Greed and jealousy has mad many people blind so that they can not stand that others could create a better world for themselves. For some it looks like children have become also such a sort of material possession and the women has become again the prey for many man who boast about their many trophies, having gone to bed with so many. This ‘objectisation’ of people has become a dangerous trend in Europe and we do have to fight against it. Certain fundamentalist groups as well in Christianity as in Islam want to place the man as the superior being.
In Materialisme, “would be” leven en aspiraties #5 is looked at the hippie culture and protest movements which were largely abandoned until the current crisis as a protest movement and indignados, or ‘outraged’ (the May 15 movement) and an Occupy Movement came forward again.
Movimiento 15-M of the Indignados was a spontaneous and international protest and action movement, founded in Spain in 2011 where again the young people reacted against capitalism, the economic situation and the greed of banks and included the rejection of the current political system, capitalism, banks and political corruption. However by those protesters we could notice many people who were not aware themselves that they are as just a victim of capitalism as a cause of the materialist system themselves. They also fell under the spell of matter and could still not make themselves free from materialism.
Materialisme, “would be” leven en aspiraties #2
Materialisme, “would be” leven en aspiraties #3
Materialisme, “would be” leven en aspiraties #4
Materialisme, “would be” leven en aspiraties #5
Also of interest:
- How Baroness Ashton engineered a secret meeting at dead of night with Morsi (theguardian.com)
Baroness Catherine Ashton doesn’t need much sleep, which is fortunate, because as the EU foreign policy chief she doesn’t get much of it.
She won’t discuss her conversation with Morsi, but Ashton does admit that their meeting left her feeling more hopeful than not about the future for Egypt as a stable democracy. “I think the Egyptian nation is full of people who want to find a way to go forward, so the task really is to work out the criteria,” she says. “Democracy is not just about an election, it’s about the guarantee of elections to come, and it’s about every single thing that we take for granted as institutions that help support our democracy.”
After her meeting with Morsi, Ashton has cast herself as a potential mediator in the disputes between the Muslim Brotherhood and the Egyptian military. Both sides appear to respect her impartiality.”Egypt is at the beginning of what is an important and what will be a bumpy journey,” she says. “When you’re able to represent 28 nations [as an EU commissioner], they’ve all been through all kinds of turmoil. We’ve got people who really do understand about transition, about developing a democracy, about how difficult it can be. They know about the aftermath of war, they know about all sorts of things, and all of that wonderful tapestry of knowledge is available and some can be useful.”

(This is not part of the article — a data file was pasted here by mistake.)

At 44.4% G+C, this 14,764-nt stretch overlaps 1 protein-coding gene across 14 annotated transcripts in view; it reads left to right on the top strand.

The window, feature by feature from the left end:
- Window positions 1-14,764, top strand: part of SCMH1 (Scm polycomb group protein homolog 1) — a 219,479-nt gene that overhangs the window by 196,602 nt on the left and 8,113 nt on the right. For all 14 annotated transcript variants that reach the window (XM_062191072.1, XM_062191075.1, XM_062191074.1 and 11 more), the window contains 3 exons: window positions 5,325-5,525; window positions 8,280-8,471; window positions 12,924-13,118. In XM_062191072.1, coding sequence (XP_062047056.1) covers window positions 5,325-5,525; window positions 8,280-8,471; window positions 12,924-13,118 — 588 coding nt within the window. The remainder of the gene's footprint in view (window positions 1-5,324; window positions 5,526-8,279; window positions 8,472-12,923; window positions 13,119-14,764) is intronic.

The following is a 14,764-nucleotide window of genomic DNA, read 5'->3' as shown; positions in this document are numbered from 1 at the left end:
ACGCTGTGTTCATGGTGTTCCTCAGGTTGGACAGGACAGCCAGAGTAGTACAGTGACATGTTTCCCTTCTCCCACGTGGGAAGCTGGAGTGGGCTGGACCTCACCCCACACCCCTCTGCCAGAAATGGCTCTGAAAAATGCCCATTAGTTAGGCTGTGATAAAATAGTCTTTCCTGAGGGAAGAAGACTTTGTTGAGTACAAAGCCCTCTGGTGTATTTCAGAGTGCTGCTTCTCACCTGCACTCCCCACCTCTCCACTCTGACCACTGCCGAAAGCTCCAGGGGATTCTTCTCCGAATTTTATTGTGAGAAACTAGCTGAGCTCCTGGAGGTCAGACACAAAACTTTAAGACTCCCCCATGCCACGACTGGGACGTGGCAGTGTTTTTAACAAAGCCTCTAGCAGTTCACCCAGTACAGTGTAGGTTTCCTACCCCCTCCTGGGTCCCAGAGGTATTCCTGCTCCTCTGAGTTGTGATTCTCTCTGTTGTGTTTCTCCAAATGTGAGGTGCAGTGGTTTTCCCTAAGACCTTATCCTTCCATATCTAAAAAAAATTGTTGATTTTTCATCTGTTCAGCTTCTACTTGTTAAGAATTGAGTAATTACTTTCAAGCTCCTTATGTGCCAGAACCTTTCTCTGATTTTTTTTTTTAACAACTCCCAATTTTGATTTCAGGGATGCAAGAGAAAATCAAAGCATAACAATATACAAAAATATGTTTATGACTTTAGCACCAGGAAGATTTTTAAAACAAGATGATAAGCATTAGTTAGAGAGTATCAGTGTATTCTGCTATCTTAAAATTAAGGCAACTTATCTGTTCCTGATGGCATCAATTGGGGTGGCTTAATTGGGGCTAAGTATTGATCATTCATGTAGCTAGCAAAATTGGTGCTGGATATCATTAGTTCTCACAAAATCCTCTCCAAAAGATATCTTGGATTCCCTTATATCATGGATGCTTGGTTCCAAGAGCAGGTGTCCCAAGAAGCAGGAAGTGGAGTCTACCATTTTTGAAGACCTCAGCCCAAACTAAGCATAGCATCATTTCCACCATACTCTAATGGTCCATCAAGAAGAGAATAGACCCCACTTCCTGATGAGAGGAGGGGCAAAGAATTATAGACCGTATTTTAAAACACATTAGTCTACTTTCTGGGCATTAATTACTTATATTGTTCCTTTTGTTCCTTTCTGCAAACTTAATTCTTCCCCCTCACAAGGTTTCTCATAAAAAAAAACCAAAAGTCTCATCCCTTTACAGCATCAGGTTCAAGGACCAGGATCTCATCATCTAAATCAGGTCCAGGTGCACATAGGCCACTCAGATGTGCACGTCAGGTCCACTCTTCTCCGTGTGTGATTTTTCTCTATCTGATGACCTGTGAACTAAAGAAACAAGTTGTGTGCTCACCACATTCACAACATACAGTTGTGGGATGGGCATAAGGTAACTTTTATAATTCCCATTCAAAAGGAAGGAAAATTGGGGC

Ashton is stepping down next year, but if Egypt’s warring factions do sit down around a negotiating table the chances are that Ashton will have played a key role in getting them there.
- EU Should Demand Release Of Bahrain Activists, Says HRW (eurasiareview.com)
European Union (EU) High Representative Catherine Ashton should pursue with Bahrain the immediate release of 13 high-profile activists and others detained or imprisoned for peacefully exercising their rights, says Human Rights Watch. Ashton will attend an EU-Gulf Cooperation Council (GCC) ministerial meeting in Bahrain on June 30, 2013.The 13 activists, two of whom hold citizenship in EU countries, are serving long-term or life prison sentences solely for exercising their rights to free expression and peaceful assembly. On June 27, the EU’s special representative on human rights, Stavros Lambrinidas, tweeted a call for release of the activists after he visited some of them in Jaw prison in Bahrain’s capital, Manama. But the call has not been issued in more specific terms, no names have been publicly mentioned, and the EU high representative remains silent.
“If human rights are truly at the center of the EU’s foreign relations as its ministers have pledged, then the high representative and member states need to show it at the EU-GCC meeting by vigorously pressing for the release of the Bahraini activists,” said Lotte Leicht, EU director at Human Rights Watch. “If they don’t, they will consign human rights to the margins of the EU’s foreign policy, undermine their own credibility, and leave the activists they had promised to support suffering in prison.”
- Ashton’s visit to Egypt: Sign of leadership?! (yerelce.wordpress.com)